By Robert Dixon
Exodus' Robert Dixon recently travelled to Morocco with his family.
Watch any movie featuring the splenders of the Sahara desert and your senses will be richly rewarded with endless shots of dazzling golden sands and perfectly-shaped dunes just waiting to be explored.
With these images in our mind the excursion to the Sahara was certainly going to be one of the highlights of our recent family holiday to Morocco.
Setting off early from our Bedouin Camp we were met by our guide and camels at Tazzarine. Not much sand here and no sand dunes in the distance but as our guide said “the movies don’t always show the reality of the Sahara and here near Tazzarine is at the northernmost part of the Sahara - an area known locally as the Sahro."
Our guide did however promise to take us to some sand dunes and an hour into our camel trek we weren’t disappointed.
“Running down the sand dunes and jumping was the best thing ever!” said my son Thomas, aged six.
As well as soft golden dunes, Morocco with its rich geological history, offers some of the most breathtaking landscapes I have ever seen. From rich reds and golden yellows to deep browns, Morocco’s High Atlas mountains are an artist's dream, as well as making lengthy drives from one destination to another a pleasurable experience. Shame the same can't be said for the M1.
To experience Morocco at its best, visitors should spend at least one night high up in the High Atlas at Tijhza village. After an hour’s walk (young children have the option of riding a mule up the trail) travellers are rewarded with spectacular views and a hot solar-heated shower. Most welcome after two days camping Bedouin style!
Once in the mountains, the group had the opportunity to work with the locals on a conservation project. On this occasion helping villagers to build a hammam (wet steam room). The group’s hard work is then rewarded with a highly-competitive football game in the village’s school playground. A game not to be taken lightly - I think the locals must of thought we had David Beckham in the squad, judging by the enthusiasm with which the local footballers played.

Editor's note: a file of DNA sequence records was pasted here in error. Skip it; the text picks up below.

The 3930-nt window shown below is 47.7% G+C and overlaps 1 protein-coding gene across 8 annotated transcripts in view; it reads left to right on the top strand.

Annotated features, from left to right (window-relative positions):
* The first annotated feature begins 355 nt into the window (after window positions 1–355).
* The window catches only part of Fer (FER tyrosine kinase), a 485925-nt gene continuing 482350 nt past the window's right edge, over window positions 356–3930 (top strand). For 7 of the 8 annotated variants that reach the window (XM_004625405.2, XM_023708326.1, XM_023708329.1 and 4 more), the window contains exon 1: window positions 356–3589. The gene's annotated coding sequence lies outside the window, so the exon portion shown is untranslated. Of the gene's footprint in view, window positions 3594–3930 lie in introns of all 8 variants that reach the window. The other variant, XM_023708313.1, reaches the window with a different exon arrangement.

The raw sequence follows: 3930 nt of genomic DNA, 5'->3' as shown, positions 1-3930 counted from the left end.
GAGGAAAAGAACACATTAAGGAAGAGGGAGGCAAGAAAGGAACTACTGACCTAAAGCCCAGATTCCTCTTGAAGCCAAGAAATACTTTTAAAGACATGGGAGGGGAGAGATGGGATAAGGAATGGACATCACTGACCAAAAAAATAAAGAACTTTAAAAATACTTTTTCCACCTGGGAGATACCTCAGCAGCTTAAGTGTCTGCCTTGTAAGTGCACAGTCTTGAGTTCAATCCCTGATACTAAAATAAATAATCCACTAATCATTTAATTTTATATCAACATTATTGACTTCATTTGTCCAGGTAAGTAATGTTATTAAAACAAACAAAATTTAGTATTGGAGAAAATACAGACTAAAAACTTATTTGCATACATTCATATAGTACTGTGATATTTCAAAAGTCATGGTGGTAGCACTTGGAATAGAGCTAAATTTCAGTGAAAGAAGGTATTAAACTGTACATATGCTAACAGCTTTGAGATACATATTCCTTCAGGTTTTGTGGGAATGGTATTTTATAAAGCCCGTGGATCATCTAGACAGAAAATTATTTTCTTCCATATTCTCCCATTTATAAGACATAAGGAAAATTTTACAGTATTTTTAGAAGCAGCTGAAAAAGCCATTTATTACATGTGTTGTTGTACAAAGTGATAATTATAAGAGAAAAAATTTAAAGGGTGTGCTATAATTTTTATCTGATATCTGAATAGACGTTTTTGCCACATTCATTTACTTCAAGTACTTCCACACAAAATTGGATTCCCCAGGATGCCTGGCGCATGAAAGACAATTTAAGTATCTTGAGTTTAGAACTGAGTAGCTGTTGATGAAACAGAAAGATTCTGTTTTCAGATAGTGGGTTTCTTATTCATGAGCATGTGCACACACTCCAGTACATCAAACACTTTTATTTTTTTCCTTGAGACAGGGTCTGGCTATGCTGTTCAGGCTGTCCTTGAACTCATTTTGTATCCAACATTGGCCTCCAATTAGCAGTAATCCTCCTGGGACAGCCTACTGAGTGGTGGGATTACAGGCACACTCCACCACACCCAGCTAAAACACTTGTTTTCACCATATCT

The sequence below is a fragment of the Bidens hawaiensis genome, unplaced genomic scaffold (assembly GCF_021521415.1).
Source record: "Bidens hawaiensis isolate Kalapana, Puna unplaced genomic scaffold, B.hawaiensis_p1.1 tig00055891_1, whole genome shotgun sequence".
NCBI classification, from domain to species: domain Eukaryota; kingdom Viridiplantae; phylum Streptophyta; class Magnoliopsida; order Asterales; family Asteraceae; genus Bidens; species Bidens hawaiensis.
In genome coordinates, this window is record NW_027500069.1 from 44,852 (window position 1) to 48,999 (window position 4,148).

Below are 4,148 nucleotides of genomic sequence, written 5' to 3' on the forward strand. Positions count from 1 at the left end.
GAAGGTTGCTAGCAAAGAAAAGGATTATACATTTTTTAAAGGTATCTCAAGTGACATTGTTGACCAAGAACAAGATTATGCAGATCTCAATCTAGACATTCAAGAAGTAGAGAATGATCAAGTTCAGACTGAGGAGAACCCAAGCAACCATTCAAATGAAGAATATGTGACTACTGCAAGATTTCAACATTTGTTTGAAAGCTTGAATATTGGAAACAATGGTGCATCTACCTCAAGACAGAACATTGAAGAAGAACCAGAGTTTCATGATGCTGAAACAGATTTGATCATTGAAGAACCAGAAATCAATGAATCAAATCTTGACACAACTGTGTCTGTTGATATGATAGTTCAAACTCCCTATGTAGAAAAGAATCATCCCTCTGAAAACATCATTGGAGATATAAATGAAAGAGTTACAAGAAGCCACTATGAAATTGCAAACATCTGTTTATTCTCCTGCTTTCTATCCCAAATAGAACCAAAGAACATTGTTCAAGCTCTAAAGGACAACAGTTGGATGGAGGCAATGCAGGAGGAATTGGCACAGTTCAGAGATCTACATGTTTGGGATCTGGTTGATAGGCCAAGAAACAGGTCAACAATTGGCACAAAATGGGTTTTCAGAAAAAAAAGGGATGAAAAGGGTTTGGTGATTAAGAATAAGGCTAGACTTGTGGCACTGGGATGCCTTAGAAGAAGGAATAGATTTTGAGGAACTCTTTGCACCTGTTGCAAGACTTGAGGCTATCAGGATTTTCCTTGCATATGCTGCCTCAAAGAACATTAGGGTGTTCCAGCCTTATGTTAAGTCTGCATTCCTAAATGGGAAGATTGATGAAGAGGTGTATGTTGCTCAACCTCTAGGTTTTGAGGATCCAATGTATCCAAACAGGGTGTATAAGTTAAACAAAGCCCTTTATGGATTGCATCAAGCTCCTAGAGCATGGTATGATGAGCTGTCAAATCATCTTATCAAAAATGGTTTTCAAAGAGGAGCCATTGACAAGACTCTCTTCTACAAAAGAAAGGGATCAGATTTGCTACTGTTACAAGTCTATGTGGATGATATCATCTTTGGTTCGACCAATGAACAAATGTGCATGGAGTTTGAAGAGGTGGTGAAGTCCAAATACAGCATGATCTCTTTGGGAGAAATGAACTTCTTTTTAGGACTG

“I enjoyed playing football with the Moroccan children as it was different!” added Thomas.
With the mountains and Sahara Desert explored it was now time to visit one of Morocco’s finest cities. From Tijhza to Marrakech we had to cross over the main pass, Tizi'n'Tichka, which at 2,260m is the highest road pass in Morocco and is truly spectacular. There are rumours that the Moroccan government want to open up this gateway to the south by drilling in to the mountain rock and carving out a tunnel, so visitors can avoid this notorious road of sharp switch-backs, but for now we get to appreciate this infamous route through the clouds.
Famous for its crowded souks, snake charmers, pink-walled Kasbahs and chic French 'new town', it is not surprising that Marrakech is a destination in its own right.
Our first morning in the city was spent exploring the historical sights – a 16th century cemetery and the Royal Palace which although boasted some interesting architecture, otherwise not seen back in the UK, they were of not the highlight for most of the kids on the trip.
Marrakech is better explored at night when the heat of the day has been extinguished. Packed with locals and tourists alike the Djemma-el-Fna puts Leicester Square to shame with its eccentric snake charmers, magicians and acrobats. I still remember hearing about the mysterious and far-away city of Marrakech through the music of Crosby, Stills & Nash and their lyrics from the 1960s still describe the old town of Marrakech we found over 40 years later.
Colored cottons hang in the air,
Charming cobras in the square,
Striped djellebas we can wear at home,
Well, let me hear ya now,
Wouldn't you know we're riding on the Marrakech Express. (Crosby, Stills & Nash 1969).
With its warm climate, Morocco is an ideal destination at any time of year - although you should avoid the Sahara in the summer. We went during the October half-term week and those extra rays of sunshine are certainly helping us get through these dismal winter days in the UK. Even when a London bus passes by tantalising commuters with Moroccan Tourist Board promises of exotic dreams, it cannot but help bring a smile to our faces as we remember running down the sand dunes without a care in the world.
Robert travelled on Camels & Kasbahs (Family Holiday)